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A spoiler is any information about an un-aired episode.

The first information available about an episode often comes from casting calls, when the names of characters and a short description of the character and the type of actor being sought.

In association with the casting call will be the release of sides on sites such as nowcasting.com. Sides are pages of a script including some scenes featuring the role being cast. Many changes may occur between the sides and the filmed script, including the names of the characters, as well as the actual script (eg: Casting side for Bela.

The showrunners are well aware that this information is publicly available, and can use it to spread misinformation or disguise a surprise in the script. For example the role of [{Castiel]] was described in the sides to be that of a demon. When Genevieve Cortese auditioned for the role of Ruby, the sides suggested it was to be waitress who would be a love interest for Sam. At Comic Con 2009, Eric Kripke admitted he did this to stir up fans.

Other spoilers in the form of general plot information will be released by TV Columnist's such as Mike Ausiello from TV Guide, and Kristen from E!Online or via sites such as SpoilerFix or TWOP. They may vary in both their accuracy and importance.

In 2009, sides from casting the show ceased to be publicly available. Most leaked casting information came through the site Spoiler TV.

Stills from the episode may also be released in the weeks before.

The final spoilers come in the form of the trailers aired immediately after an episode, and the longer clips - sometimes called Director's Cut's - which are posted on The CW website in the days leading up to the airing of a new episode.

Fans vary in their relationship to spoilers. Some will avoid all and any information (spoilerphobes) while others will actively seek out information (spoiler whores). It is considered poor etiquette to 'spoil' someone. On Livejournal, communities exist both for those seeking spoilers spn_spoilers and those avoiding them spnfencentral. Different sites, such as TWOP will have specific threads for spoilers and their discussion.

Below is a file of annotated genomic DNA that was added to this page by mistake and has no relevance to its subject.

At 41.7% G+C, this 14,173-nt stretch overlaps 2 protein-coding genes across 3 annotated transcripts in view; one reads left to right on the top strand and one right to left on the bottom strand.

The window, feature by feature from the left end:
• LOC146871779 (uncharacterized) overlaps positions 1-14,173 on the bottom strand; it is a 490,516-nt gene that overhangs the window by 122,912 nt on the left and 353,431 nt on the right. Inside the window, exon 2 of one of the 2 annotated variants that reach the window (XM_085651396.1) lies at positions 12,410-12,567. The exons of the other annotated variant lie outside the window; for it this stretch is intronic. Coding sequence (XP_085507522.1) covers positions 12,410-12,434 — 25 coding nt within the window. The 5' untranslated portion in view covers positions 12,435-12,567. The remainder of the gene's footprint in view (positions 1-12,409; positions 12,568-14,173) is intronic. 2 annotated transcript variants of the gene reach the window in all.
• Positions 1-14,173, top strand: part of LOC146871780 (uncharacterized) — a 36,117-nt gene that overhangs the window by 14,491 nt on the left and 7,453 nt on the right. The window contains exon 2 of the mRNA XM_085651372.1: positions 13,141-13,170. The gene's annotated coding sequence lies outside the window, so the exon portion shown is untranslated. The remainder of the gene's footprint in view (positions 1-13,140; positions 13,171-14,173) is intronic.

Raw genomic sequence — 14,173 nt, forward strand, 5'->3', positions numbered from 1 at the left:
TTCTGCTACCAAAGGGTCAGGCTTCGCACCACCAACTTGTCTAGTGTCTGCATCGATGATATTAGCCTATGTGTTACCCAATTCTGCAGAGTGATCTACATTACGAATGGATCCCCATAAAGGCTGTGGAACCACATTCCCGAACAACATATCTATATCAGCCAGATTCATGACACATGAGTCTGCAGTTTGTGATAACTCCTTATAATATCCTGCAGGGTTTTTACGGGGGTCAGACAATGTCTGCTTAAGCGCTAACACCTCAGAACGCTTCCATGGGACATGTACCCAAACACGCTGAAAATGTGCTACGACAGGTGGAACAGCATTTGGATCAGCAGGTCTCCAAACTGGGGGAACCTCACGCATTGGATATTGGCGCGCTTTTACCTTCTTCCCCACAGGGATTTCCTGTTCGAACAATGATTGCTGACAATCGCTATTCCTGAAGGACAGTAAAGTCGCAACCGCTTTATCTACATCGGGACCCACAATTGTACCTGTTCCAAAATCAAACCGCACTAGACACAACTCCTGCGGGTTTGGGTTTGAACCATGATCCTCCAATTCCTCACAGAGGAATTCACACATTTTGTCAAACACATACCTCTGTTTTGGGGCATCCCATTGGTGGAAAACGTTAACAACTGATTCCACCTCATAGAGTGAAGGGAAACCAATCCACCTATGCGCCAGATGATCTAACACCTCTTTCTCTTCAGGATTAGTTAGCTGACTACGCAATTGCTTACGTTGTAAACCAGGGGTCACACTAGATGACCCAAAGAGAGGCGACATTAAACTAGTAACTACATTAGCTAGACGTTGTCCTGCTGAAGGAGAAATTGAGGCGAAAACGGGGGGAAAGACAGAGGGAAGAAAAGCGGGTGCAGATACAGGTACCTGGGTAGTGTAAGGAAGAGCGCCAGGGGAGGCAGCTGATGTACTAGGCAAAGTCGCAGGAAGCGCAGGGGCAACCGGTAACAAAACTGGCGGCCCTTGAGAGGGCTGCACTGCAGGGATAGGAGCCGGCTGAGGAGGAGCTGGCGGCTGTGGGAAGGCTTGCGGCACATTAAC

After an episode airs, on Livejournal it is generally considered polite to hide information relating to the episode for at least five days to a week after.

Spoilers, especially those relating to female cast members or character deaths, are often the source of consternation or anxiety amongst some fans. Others, such as the revelation of John's secret or Sam being possessed, cause great excitement. see Fandom Chronicles for some reactions to spoilers.

Eric Kripke's view on spoilers from an interview with TV Addict on September 27, 2007.

What are your thoughts on online spoilers and spoiler specific reporters? Do you believe they help or hinder a show?
I personally have no problem with spoilers. A certain type of person wants to know the upcoming secrets before anyone else. Hey, man, I’m on-line too, digging up whatever scraps I can about Indy 4. Spoilers get fans excited about what’s on the horizon. For me, speaking personally about Supernatural, the only trouble comes when the fans (and you know who you are!) start judging or criticizing a show element before seeing the final product. Therefore, they’re much less likely to enjoy the actual storyline, because they’re not approaching it with an open mind, they’re already biased. I have to admit, I find that frustrating.

Supernatural Wiki Spoiler Policy

Super Wiki aims to be 100% spoiler free. If an episode has not aired in the USA, any information on it whatsoever is considered a spoiler. This includes the title of the episode, casting news, quotes, images, etc - not just plot/mystery points. Our Twitter @SuperWiki will not post plot information about an episode for 24 hours following its airing.